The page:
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Real love calls for telling truth about sexuality

Letter to the Editor

09/04/2020 | Comments

I was troubled by the recent letter titled “Don’t condone discrimination against LGBT people.” While the author is clearly striving to be loving, I have to wonder what kind of love she is talking about? The kind of love being called for by the author is codependent and enabling. As Catholics we are called to a greater and truly life-giving love that Christ both taught and expects of us. It is the very opposite of loving, when we support the pushing of the LGBT way of life. Our God is crystal clear about it — just turn to Sacred Scripture. We are all called to be saints, and we are also called to help our fellow man to achieve that as well.

I recognize that the path to sainthood may be fraught with different stumbling blocks depending on the person, but we are called then to pick up our cross and follow Christ anyway. Those suffering with same-sex attractions and/or body dysmorphia have a huge cross to bear. They absolutely need us as Catholics to love on them, to walk with them and to be there for them. But how do we do that? It is not by saying “love is love” and “don’t judge others.”

God gave us minds to think and to make judgments about what we see and experience. We can absolutely make the judgment that a behavior is sinful, and we ought to fight to not have sinful policies take effect in our country. That is not the same as judging the salvation of souls — that is not for us, but for God alone.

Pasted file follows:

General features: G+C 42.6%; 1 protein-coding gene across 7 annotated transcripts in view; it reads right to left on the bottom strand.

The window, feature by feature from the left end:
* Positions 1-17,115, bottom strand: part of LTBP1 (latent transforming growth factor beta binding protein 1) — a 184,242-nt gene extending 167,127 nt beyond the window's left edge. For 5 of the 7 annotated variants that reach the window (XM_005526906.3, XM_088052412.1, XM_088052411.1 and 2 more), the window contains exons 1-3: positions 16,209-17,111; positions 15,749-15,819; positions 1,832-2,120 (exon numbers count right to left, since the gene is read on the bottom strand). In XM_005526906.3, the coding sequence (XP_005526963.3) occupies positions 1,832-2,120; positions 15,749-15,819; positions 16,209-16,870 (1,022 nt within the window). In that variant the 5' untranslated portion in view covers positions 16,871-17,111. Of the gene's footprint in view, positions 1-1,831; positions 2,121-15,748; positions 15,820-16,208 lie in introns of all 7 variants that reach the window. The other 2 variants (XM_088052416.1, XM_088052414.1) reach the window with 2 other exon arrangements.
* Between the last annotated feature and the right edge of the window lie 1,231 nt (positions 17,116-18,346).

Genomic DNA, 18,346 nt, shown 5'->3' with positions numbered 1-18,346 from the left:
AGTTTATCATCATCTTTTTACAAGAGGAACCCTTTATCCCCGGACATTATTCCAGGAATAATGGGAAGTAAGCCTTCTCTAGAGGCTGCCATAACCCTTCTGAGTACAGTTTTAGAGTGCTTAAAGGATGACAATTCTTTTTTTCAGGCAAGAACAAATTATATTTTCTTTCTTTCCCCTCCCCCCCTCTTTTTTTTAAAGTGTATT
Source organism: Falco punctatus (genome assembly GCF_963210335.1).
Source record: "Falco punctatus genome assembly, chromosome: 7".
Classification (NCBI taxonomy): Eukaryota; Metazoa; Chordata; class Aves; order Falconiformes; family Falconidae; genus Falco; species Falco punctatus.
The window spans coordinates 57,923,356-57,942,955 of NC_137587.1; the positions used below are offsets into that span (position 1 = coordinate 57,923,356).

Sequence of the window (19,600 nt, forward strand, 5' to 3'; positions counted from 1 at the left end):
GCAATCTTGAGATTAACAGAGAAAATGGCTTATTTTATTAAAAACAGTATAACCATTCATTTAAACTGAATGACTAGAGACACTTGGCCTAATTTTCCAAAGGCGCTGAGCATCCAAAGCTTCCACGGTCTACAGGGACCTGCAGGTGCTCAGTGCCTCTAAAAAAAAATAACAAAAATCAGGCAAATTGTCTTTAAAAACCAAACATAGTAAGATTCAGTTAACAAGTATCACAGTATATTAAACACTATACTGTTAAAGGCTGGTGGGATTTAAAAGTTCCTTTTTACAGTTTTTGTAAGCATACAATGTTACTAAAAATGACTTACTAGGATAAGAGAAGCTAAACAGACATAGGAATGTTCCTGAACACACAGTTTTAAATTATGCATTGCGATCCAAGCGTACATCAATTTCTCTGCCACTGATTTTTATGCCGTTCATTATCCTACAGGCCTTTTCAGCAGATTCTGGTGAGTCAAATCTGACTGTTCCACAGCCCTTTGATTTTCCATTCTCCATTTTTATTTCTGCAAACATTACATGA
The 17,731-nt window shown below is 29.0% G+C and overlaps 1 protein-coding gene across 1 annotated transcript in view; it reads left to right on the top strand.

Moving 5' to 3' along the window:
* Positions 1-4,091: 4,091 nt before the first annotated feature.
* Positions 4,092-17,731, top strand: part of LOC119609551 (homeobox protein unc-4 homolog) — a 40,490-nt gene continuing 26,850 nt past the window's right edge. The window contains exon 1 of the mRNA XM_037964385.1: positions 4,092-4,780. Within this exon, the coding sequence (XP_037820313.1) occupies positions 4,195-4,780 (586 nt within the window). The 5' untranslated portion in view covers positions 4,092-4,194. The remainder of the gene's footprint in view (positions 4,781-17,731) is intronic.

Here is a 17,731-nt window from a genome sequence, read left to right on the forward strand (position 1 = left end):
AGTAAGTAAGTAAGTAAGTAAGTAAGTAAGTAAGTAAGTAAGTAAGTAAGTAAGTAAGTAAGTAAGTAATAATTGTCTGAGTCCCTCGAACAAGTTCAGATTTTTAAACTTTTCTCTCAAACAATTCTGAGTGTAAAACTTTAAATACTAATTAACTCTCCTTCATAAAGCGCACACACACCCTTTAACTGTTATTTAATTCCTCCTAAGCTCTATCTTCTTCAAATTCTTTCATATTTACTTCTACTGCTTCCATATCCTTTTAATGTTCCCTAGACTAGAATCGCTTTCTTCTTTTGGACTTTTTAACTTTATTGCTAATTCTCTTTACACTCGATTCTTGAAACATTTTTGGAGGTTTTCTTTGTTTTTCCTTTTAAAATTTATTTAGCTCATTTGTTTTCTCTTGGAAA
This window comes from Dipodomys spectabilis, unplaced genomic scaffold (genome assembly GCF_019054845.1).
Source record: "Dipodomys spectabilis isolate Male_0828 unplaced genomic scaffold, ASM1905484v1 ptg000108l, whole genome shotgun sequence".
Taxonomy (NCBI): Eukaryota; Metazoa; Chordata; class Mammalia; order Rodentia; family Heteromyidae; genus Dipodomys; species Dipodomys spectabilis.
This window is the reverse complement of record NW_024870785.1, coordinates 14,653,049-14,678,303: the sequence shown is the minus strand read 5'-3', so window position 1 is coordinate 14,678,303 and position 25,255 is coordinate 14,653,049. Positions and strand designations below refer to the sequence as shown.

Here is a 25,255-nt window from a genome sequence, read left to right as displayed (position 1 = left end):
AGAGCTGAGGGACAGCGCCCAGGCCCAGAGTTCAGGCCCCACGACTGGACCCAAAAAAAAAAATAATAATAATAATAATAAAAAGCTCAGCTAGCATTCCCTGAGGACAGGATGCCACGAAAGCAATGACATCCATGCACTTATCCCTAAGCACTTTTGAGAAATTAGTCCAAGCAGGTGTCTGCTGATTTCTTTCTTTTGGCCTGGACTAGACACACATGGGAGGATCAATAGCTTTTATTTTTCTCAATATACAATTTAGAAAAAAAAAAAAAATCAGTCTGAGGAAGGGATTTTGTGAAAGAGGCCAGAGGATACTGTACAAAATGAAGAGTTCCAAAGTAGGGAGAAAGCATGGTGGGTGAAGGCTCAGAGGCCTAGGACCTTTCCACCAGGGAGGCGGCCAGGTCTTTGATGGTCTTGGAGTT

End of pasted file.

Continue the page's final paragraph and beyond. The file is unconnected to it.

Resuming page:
It is not love, but hatred in fact, when we see a brother or sister walking in sin and do not try to correct them. Our silence or condoning of such behavior leads to our complicity in placing their souls in peril. How is that loving?

 There is simply not enough space to lay out all of the problems with this line of thinking, but what I would like to offer to those who struggle with navigating this very issue with friends and loved ones is to educate yourself. Start with reading Theology of the Body. Other books that have been particularly helpful to me include “Made for love” by Father Michael Schmitz and “Who am I to judge?” by Edward Sri.

May we all strive to love in the way that God has taught us to. Let us help each other to become Saints. 

                Ashley Slack

                Colorado Springs

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